How to Get a Picky Eater to Try New Foods

how to get picky eaters to try new foodsAt my house, dinner often looks like grass-fed rib eye, grilled to medium rare with salt and pepper, and broccoli roasted with avocado oil and cooked ‘til crispy. It’s satisfying, satiating, and metabolically in line with the way I like to eat.

Dinner probably looks fairly similar at your place too. Only while grilling up your perfect cut of steak, you might also be firing up a big pot of mac ‘n cheese or popping some dino nuggets and waffle fries into the oven for the picky eaters in your household. Especially if your kids are used to conventional, Standard American Diet type fare.


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Aren’t Kids Supposed to Eat Kid Food?

This is a question I get a lot from my health coaching clients. And my answer typically sounds something like, “only if you want them to become part of the growing epidemic of folks struggling with obesity and type 2 diabetes1 before they even move out of the house.” I realize that sounds harsh, but honestly, you know all the fake ingredients, sugar, and additives that manufacturers put into overly processed packaged foods. You won’t eat it, so why the heck would you feed it to your kids? Okay, rant over.

Anatomically speaking, we all have the same taste buds. Unfortunately, if your kiddos have spent most of their days being spoon fed something that comes out of a brightly colored box, how easy is it going to be for them to choose different foods? Not very. It’s kind of like when you first started eating Primally. The cravings. The longing for your old friend, fast food. The preference for salty, sugary, and crunchy snacks. Then, little by little, you started to notice that when you ate better, you felt better. Same goes for your kids.

Can You Change a Picky Eater’s Preferences?

There have been a ton of studies on this topic, and you’ll be happy to know that the answer is a definitive YES— you can change a picky eater’s preferences.Research done by Yen Li Chuand Paul Veueglers from the University of Alberta2 showed that children who were involved with food prep were more likely to make healthy choices at mealtime.

In the study, one-third of the kids surveyed said they helped their mom and dad up to 3 times per week, while one-quarter of them helped about once a month, and 12.4% didn’t help at all.

While the frequency of involvement differed (3 times per week vs once a month), the result was the same. Kids who helped their parents in the kitchen were more interested in eating healthy foods like vegetables than their non-helping peers.The data also showed that kids who participated in meal prep were more confident about the importance of making healthier food choices for themselves.

Does that mean that once you start cooking together they’re going to be begging for an extra serving of kale salad before bed? No. But they might start asking for full fat yogurt instead of ice cream. Or enjoying roasted chicken instead of the processed nugget variety.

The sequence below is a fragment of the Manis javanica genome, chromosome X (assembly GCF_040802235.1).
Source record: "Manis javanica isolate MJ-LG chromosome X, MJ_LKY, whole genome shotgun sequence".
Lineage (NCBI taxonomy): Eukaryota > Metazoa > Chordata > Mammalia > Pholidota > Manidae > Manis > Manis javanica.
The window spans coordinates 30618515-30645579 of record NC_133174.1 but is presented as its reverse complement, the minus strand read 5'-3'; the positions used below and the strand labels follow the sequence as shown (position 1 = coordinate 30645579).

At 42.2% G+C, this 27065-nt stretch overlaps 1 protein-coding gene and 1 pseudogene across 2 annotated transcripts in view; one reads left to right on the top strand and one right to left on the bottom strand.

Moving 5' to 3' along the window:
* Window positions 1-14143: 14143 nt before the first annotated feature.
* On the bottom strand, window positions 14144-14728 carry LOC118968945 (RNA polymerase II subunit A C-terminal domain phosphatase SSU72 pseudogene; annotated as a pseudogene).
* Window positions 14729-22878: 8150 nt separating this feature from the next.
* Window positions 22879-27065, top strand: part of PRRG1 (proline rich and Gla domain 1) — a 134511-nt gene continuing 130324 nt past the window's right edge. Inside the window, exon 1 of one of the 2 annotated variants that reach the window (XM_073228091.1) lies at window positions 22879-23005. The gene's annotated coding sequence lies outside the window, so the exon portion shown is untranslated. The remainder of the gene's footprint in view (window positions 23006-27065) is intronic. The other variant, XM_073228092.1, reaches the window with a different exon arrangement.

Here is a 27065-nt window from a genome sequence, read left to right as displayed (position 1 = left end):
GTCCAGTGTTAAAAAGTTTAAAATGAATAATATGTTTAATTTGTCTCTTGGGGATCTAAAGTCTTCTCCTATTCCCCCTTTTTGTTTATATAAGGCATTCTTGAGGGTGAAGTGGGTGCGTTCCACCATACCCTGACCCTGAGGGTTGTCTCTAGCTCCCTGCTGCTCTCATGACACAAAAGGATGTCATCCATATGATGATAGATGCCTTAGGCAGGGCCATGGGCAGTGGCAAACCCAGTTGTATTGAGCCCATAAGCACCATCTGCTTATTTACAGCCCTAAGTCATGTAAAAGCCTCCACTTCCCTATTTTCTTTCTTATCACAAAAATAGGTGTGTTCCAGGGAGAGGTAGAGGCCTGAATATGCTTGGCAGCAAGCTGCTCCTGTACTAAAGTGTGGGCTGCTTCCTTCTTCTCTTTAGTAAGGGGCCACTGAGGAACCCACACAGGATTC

My How-to Guide for Getting Picky Eaters to Eat

So, how do you do it? Check out these 9 strategies for turning a picky eater’s habits around. These are the same tips I use with my health coaching clients to make mealtime less stressful. Give them a try — I’m confident they’ll work for you too.

1. Don’t force it

No one likes to be pressured into trying new things, especially if they’re someone who already has a preconceived aversion to it. It might be tempting to force-feed your family, after all you are the parent, but there’s a good chance it will backfire. Studies show that kids who have a history of being pressured to eat continued to dislike those foods long into adulthood.3 Just some food for thought…

2. Time it right

You obviously don’t want to feed your kids when they’re not hungry, but waiting ‘til they’re starving, grumpy, and feeling the effects of a drastic blood sugar dip will make them less receptive to eating what’s on their plate. Time it right and you’ll be more apt to get picky eaters onboard with healthier choices.

3. Be understanding

While we all have the same taste buds, some people do have a heightened sensitivity to bitter and sour foods. This could be genetically based or due to years of eating a highly processed diet. Regardless, it’s important to understand that your kids might not jump at the chance to scarf down a plate of wild caught salmon and asparagus. At least not right away.

4. Pair new foods with familiar flavors

Studies show that you can trick pickier palates by pairing flavors they prefer with new ones. In one experiment, researchers gave kids sweetened vegetables a number of times. When asked to taste and rate veggies in their natural state afterward, they reported liking the unsweetened versions more than they did originally.4 Dips and sauces are a great way to combine an unfamiliar food with something kids know and love.